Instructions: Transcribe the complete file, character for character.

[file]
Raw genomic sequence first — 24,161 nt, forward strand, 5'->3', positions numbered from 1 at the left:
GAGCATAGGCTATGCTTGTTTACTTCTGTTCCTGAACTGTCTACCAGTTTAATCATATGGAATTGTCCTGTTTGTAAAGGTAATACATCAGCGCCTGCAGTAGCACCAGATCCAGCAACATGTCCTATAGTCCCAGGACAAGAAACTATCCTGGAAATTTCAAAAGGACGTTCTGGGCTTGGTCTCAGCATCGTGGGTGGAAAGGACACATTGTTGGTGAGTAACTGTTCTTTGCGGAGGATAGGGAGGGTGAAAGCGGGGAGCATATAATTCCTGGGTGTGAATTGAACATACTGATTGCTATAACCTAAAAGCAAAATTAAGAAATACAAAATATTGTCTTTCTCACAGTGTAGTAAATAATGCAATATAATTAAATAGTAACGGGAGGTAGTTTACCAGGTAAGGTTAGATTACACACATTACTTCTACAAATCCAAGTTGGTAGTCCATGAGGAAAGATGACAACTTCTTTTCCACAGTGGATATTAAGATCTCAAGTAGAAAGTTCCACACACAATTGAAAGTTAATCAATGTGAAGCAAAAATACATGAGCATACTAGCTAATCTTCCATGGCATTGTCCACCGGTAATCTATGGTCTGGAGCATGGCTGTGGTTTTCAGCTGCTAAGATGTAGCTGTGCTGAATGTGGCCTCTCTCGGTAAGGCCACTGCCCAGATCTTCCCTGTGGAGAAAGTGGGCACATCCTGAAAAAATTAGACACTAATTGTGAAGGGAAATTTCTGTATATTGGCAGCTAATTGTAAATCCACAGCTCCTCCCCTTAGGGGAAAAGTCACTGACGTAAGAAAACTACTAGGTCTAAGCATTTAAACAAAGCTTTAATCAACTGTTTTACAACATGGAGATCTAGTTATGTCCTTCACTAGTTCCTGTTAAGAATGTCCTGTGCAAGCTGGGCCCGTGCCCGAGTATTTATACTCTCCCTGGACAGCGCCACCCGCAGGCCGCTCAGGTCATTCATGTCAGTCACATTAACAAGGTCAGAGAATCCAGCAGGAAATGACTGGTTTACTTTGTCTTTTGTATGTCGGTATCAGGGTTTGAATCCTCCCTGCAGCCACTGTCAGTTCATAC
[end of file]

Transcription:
Raw genomic sequence first — 24,161 nt, forward strand, 5'->3', positions numbered from 1 at the left:
GAGCATAGGCTATGCTTGTTTACTTCTGTTCCTGAACTGTCTACCAGTTTAATCATATGGAATTGTCCTGTTTGTAAAGGTAATACATCAGCGCCTGCAGTAGCACCAGATCCAGCAACATGTCCTATAGTCCCAGGACAAGAAACTATCCTGGAAATTTCAAAAGGACGTTCTGGGCTTGGTCTCAGCATCGTGGGTGGAAAGGACACATTGTTGGTGAGTAACTGTTCTTTGCGGAGGATAGGGAGGGTGAAAGCGGGGAGCATATAATTCCTGGGTGTGAATTGAACATACTGATTGCTATAACCTAAAAGCAAAATTAAGAAATACAAAATATTGTCTTTCTCACAGTGTAGTAAATAATGCAATATAATTAAATAGTAACGGGAGGTAGTTTACCAGGTAAGGTTAGATTACACACATTACTTCTACAAATCCAAGTTGGTAGTCCATGAGGAAAGATGACAACTTCTTTTCCACAGTGGATATTAAGATCTCAAGTAGAAAGTTCCACACACAATTGAAAGTTAATCAATGTGAAGCAAAAATACATGAGCATACTAGCTAATCTTCCATGGCATTGTCCACCGGTAATCTATGGTCTGGAGCATGGCTGTGGTTTTCAGCTGCTAAGATGTAGCTGTGCTGAATGTGGCCTCTCTCGGTAAGGCCACTGCCCAGATCTTCCCTGTGGAGAAAGTGGGCACATCCTGAAAAAATTAGACACTAATTGTGAAGGGAAATTTCTGTATATTGGCAGCTAATTGTAAATCCACAGCTCCTCCCCTTAGGGGAAAAGTCACTGACGTAAGAAAACTACTAGGTCTAAGCATTTAAACAAAGCTTTAATCAACTGTTTTACAACATGGAGATCTAGTTATGTCCTTCACTAGTTCCTGTTAAGAATGTCCTGTGCAAGCTGGGCCCGTGCCCGAGTATTTATACTCTCCCTGGACAGCGCCACCCGCAGGCCGCTCAGGTCATTCATGTCAGTCACATTAACAAGGTCAGAGAATCCAGCAGGAAATGACTGGTTTACTTTGTCTTTTGTATGTCGGTATCAGGGTTTGAATCCTCCCTGCAGCCACTGTCAGTTCATAC